Destinations > Zimbabwe
‘Life is either a daring adventure or nothing.’
Zimbabwe has undergone dramatic changes over the past 15 years, with hyperinflation as one major outcome, resulting in the Zimbabwe doller needing to be removed from circulation, and replaced with the multicurrency system. The multicurrency system allows trade to be completed using major currencies, for example, the US Dollar, Pound Sterling, Rand, and the Pula. Settlement in most trade would be the US Dollar, and is certainly the easiest currency to travel with, as change is more likely to be available. The multicurrency system allowed the government to try and gain some stability for trade. Redistribution of land under the Mugabe government and the impacts this has had on everyone has not been easy, though alot of stability has returned allowing trade to start again. Despite the countries struggles, the Parks remain some of the best in Africa and this indeed makes it the very reason to visit, as lower numbers of visitors, compared to other destinations, make your experience very exclusive, and prices that out compete other destinations. We do suggest taking a closer look at Mana Pools National Park renowned for its incredible game viewing and location in the Lower Zambezi, as well as Hwange and Matusadona National Parks. Zimbabwe was once known as the bread basket of Southern Africa and for the highest literacy rates. Safety in Zimbabwe is no different than anywhere else in Africa, and if anything better than many of the most popular destinations. In our highlights below we also point out the lesser known gems such as Nyanga, Chimanimani and Matobo National Parks, and we suggest everyone takes the time to visit Lake Kariba.
The Magic of Zimbabwe is listed in our highlights below;
Nyanga National Park
Nyanga National Park is situated in one of the most scenic areas of Zimbabwe’s Eastern Highlands. Rolling green hills and winding rivers transverse the park. Higher altitudes provide cool weather and fresh mountain air, perfect for rest and relaxation. With stunning mountain views, waterfalls, varied activities and unique flora and fauna, Nyanga National Park will provide the visitor with an unforgettable holiday experience.
Mana Pools National Park
Mana Pools National Park is a unique park as it is a UNESCO World Heritage Site, based on its wilderness and beauty, with a wide diversity of mammals, bird species and aquatic wildlife. Mana Pools is one of Zimbabwe’s most popular parks, and it is easy to see why it falls into this profile with this great diversity and simply stunning location on the Lower Zambezi floodplain and views over the river to Zambia’s escarpment mountains. The name “Mana” means “four” in local Shona language. This applies to four large pools inland from the Zambezi River. These pools are the remnant ox-bow lakes that the Zambezi River carved out thousands of years ago as it changed its course northwards. Hippopotamus, crocodiles and a wide variety of aquatic birds utilize these pools. You can access this park by road or bush plane and plenty of options exist for a safari of a life time here. A destination that is always rewarding.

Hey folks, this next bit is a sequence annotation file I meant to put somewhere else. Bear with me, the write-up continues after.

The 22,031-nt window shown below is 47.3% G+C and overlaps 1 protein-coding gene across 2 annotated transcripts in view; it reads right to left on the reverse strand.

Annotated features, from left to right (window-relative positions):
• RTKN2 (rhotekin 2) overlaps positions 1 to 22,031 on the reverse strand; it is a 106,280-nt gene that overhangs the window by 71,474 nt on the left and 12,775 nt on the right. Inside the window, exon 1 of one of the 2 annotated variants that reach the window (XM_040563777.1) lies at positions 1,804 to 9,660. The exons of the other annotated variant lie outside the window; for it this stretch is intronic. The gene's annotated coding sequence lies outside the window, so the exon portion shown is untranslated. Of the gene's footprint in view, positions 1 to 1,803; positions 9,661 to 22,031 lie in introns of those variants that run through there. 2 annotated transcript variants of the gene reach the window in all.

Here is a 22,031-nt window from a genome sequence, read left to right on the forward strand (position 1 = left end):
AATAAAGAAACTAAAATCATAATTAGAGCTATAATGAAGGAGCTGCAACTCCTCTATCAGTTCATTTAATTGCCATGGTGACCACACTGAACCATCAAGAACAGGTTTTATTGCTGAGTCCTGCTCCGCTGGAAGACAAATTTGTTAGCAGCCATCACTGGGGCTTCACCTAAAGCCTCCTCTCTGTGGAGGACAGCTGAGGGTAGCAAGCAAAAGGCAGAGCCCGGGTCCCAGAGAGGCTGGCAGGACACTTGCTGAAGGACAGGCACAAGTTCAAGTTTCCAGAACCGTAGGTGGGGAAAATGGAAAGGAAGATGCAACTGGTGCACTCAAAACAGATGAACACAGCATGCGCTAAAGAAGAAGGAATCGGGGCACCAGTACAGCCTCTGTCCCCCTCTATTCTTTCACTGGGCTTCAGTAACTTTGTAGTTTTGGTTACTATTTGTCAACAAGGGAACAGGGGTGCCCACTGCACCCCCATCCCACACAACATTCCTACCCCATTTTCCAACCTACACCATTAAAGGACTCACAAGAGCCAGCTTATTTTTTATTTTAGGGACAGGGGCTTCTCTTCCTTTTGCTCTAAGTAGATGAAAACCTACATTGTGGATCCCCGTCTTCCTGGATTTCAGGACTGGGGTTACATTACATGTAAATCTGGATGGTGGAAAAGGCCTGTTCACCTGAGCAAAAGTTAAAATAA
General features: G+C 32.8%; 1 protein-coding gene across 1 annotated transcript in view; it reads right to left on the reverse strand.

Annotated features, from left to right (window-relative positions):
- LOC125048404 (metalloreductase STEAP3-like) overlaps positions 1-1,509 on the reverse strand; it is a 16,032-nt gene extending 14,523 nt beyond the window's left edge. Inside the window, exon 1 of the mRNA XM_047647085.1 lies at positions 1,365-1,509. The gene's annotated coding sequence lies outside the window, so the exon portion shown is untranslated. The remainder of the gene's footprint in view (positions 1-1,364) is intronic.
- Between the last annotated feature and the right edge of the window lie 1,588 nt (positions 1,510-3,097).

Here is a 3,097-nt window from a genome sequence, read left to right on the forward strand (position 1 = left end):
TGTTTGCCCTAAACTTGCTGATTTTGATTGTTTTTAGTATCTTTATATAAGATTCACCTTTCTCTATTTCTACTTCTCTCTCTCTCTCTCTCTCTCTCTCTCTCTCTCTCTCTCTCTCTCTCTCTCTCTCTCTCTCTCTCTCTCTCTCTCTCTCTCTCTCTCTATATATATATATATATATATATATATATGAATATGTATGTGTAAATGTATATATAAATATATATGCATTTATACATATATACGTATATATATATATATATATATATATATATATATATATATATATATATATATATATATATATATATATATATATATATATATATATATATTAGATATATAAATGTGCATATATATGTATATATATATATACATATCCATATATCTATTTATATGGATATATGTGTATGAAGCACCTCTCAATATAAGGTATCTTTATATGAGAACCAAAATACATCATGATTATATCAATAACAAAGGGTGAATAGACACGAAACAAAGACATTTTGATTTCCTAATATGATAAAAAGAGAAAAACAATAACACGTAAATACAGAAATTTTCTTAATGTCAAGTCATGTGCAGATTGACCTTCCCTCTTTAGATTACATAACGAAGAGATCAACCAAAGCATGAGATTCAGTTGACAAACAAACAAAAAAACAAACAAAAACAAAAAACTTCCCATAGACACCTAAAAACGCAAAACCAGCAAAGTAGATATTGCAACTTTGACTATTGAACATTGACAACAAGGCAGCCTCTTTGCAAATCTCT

Hwange National Park
Hwange National Park (formerly Wankie) is the largest game reserve in Western Zimbabwe on the main road between Bulawayo and Victoria Falls. Hwange National Park is close to the edge of the Kalahari desert. Zimbabwe’s Hwange National Park is the only protected area where gemsbok and brown hyena exist in reasonable numbers. The population of African wild dogs in Hwange is also one of the largest surviving groups in Africa today. Wells were drilled to provide year round water and this has contributed alot to the success of Hwange National Park. Hwange is a first class wildlife destination.
Matusadona National Park
Matusadona National Park is in northern Zimbabwe. The park was named after the local Matuzviadonha Hills, these hills are a stunning combination of flat plains and rugged mountains. The meaning of “Matuzviadonha” is “falling dung” – thought to be the sight of elephants dropping dung balls as they make their way up hills. The name is often abbreviated as “The Matus” in colloquial speech by locals. Matusadona offers a unique combination of pristine and rugged wilderness, with the water along Lake Kariba. It is one of the last remaining sanctuaries of the endangered Black Rhinoceros. Matusadona is also recognized as having the second largest concentration of wild lions in Africa after the Ngorongoro Crater. Its relatively poor accessibility by road and extremely harsh internal network of roads keep visitors and vehicle numbers low, though accessible by boat from Kariba and from the Bumi Hills airstrip. Our guests will sometimes take a houseboat safari to the shores of Matusadona. Many of the animals rescued during Operation Noah when Lake Kariba was filling (following the construction of Kariba Dam) were released into Matusadona, which now holds strong populations of most mammals occurring in the Zambezi Valley. Buffalo are especially prominent and herds of up to 1,000-strong often congregate along the shoreline of Kariba in the dry season. We encourage our guests to take advantage of the walking safaris in Matusadona.